Compost Tea: How to Become a Soil Food Web Gardener


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Compost Tea Presentation by Jason Deney

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  • Introduction of self, Sustainable Desert, Previous Master Gardener, Raspberry Farm
  • If we all use organic gardnening…..
  • Compost Tea: How to Become a Soil Food Web Gardener

    1. 1. Compost Tea
    2. 2. Using Compost Tea to become a Soil Food Web Gardener
    3. 3. You mean…do I drink it???
    4. 4. 3 things we’ll discuss <ul><li>The soil food web and its components </li></ul><ul><li>The 3 tools for becoming a soil food web gardener </li></ul><ul><li>Compost tea brewing and use </li></ul>
    5. 5. Gardening all starts with the soil
    6. 6. What makes up the soil food web? <ul><li>Beneficial Microorganisms </li></ul><ul><ul><li>Bacteria </li></ul></ul><ul><ul><li>Fungi </li></ul></ul><ul><ul><li>Protozoa </li></ul></ul><ul><ul><li>Nematodes </li></ul></ul><ul><ul><li>Arthropods </li></ul></ul>
    7. 7. Bacteria Bacteria play a major role in plant nutrition by locking up valuable nutrients in the soil
    8. 8. Fungi <ul><li>Fungi are the primary decay agents in the soil food web </li></ul><ul><li>Ectomycorrhizal fungi </li></ul><ul><li>Endomycorrhizal fungi </li></ul>
    9. 9. Nematodes Nematodes feed on bacteria & fungi, then release previously immobilized nitrogen into the rhizosphere in ammonium
    10. 10. Arthropods Soil arthropods are important to the community as predators and soil aerators
    11. 11. Soil Aggregates <ul><li>Soil aggregates are “clumps” of soil particles that are held together by organic matter, organic compounds and fungal hyphae. </li></ul><ul><li>The spaces within and between soil aggregates are essential for storing water, air, microbes and nutrients. </li></ul><ul><li>Bacteria produce polysaccharides that help with bonding the soil aggregates. </li></ul><ul><li>Fungi grow in long threadlike structures call hyphae that also help bond soil aggregates. </li></ul>
    12. 12. Rhizosphere & Phyllosphere <ul><li>Rhizosphere </li></ul><ul><ul><li>the region of the soil immediately surrounding the roots of a plant. </li></ul></ul><ul><li>Phyllosphere </li></ul><ul><ul><li>leaf surfaces or total above-ground surfaces of a plant as a habitat for microorganisms </li></ul></ul><ul><li>Microbes in these spheres compete with pathogens for space and food </li></ul>
    13. 13. 3 tools a soil food web gardener needs <ul><li>Compost </li></ul><ul><li>Mulch </li></ul><ul><li>Compost tea </li></ul>
    14. 14. Compost <ul><li>Inoculates beneficial microbes into the soil and around your yard </li></ul><ul><ul><ul><li>1 billion bacteria per teaspoon </li></ul></ul></ul><ul><ul><ul><li>400-900 ft of fungal hyphae per teaspoon </li></ul></ul></ul><ul><ul><ul><li>10-50k protozoa per teaspoon </li></ul></ul></ul><ul><ul><ul><li>30-300 nematodes per teaspoon </li></ul></ul></ul>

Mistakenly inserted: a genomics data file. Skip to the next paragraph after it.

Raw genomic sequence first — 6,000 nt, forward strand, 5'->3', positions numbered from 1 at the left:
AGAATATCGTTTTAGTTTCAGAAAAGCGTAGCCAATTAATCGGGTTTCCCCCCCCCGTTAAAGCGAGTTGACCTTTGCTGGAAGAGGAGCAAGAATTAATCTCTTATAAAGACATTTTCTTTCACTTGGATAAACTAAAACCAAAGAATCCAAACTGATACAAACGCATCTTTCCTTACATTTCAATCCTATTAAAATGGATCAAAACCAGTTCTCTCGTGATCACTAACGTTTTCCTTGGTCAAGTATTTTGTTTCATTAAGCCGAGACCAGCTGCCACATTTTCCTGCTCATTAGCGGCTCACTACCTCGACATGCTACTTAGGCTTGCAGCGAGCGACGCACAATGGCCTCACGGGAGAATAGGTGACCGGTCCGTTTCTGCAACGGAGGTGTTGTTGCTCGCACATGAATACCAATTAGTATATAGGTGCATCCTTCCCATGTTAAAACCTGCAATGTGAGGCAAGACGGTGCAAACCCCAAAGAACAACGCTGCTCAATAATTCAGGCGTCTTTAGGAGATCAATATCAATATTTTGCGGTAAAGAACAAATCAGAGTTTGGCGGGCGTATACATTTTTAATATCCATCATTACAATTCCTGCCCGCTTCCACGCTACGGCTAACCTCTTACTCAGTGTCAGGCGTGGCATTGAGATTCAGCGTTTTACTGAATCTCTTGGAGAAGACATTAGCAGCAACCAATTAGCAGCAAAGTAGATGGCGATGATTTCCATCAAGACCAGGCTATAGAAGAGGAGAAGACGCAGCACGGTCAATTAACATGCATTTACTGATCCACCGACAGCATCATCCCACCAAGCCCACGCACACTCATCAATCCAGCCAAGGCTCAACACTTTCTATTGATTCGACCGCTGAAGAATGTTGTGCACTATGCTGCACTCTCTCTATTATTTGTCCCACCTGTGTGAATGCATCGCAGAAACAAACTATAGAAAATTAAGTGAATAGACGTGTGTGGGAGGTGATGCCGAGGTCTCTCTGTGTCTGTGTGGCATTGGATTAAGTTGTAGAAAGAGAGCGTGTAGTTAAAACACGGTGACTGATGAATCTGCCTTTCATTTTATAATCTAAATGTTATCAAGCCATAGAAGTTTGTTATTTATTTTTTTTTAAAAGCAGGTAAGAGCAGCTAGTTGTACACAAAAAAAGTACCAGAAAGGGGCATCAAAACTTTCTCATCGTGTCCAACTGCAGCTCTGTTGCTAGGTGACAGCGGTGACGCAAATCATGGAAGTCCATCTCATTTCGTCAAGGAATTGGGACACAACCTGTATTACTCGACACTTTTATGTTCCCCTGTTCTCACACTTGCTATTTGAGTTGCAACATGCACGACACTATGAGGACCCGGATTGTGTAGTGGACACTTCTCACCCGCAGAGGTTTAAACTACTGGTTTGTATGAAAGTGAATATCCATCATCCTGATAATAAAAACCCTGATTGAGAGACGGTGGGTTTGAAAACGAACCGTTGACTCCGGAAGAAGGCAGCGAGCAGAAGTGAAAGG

15. 15. Mulch <ul><li>Standard reasons for use </li></ul><ul><ul><li>Prevents seeds from germinating </li></ul></ul><ul><ul><li>Keeps soil cool when hot, warm when cold </li></ul></ul><ul><ul><li>Reduces evaporation </li></ul></ul><ul><li>“ Soil Food Web Gardener” reasons for use </li></ul><ul><ul><li>Provides nutrients and homes for soil food web organisms </li></ul></ul><ul><ul><li>Is distributed into the soil by worms and arthropods </li></ul></ul>
    16. 16. Compost Tea <ul><li>3 types of compost tea </li></ul><ul><ul><li>Passive teas (extract) </li></ul></ul><ul><ul><ul><li>Brewed by placing compost in water for a couple of weeks or more. </li></ul></ul></ul><ul><ul><ul><li>Very little aerobic microbial life. </li></ul></ul></ul><ul><ul><li>Leachates </li></ul></ul><ul><ul><ul><li>Liquid that oozes out of compost or worm bins. </li></ul></ul></ul><ul><ul><ul><li>Has some nutrient value but little microbial life. </li></ul></ul></ul><ul><ul><li>Actively aerated compost teas (AACT’s) </li></ul></ul>
    17. 17. <ul><ul><li>Produced by introducing oxygen and a food source to good compost over a 24-hour period and drastically multiplying the amount of organisms </li></ul></ul><ul><ul><li>Is teaming with bacteria, fungi, protozoa and nematodes. Up to 4 billion beneficial bacteria can be found in 1 teaspoon </li></ul></ul><ul><ul><li>Very concentrated and easy to apply to plants and soil </li></ul></ul>Actively Aerated Compost Tea (AACT)
    18. 18. How to make and use Compost Tea <ul><li>Non-chlorinated water </li></ul><ul><li>Vermicompost </li></ul><ul><li>Food for microorganisms </li></ul><ul><ul><li>Bacteria : sugars </li></ul></ul><ul><ul><li>Fungi : kelps and humic acids </li></ul></ul><ul><ul><li>Minerals & fish hydrosolates </li></ul></ul><ul><li>Air </li></ul>
    19. 19. Applications <ul><li>Apply as a soil drench </li></ul><ul><ul><li>Dilute with non-chlorinated water and apply directly to soil – 1:4 ratio compost tea to water </li></ul></ul><ul><li>Foliar applications </li></ul><ul><ul><li>Apply to plant surfaces </li></ul></ul><ul><li>You can never apply too much </li></ul>
    20. 20. Important notes <ul><li>Avoid exposure to sunlight/UV rays </li></ul><ul><li>Use as soon as possible after aeration and brewing is discontinued </li></ul>
    21. 21. Fine tuning your compost tea <ul><li>For trees, shrubs and woody perennials </li></ul><ul><ul><li>Prepare a fungaly-dominated tea </li></ul></ul><ul><li>For veggies, flowers and lawns </li></ul><ul><ul><li>Prepare a bacterially-dominated tea </li></ul></ul>
    22. 22. Healthy soil makes kittens happy !
    23. 23. <ul><li>Lowenfels, Jeff & Lewis, Wayne. (2006) Teaming with Microbes. Timber Press, Inc. </li></ul><ul><li> </li></ul><ul><li> </li></ul><ul><li>This presentation can be found on under the tag words “compost tea” </li></ul>References and Suggested Reading
    24. 24. Thank You Jason Deney Sustainable Desert Landscape Maintenance P.O. Box 1324 Bend, Or 97709 541-610-7619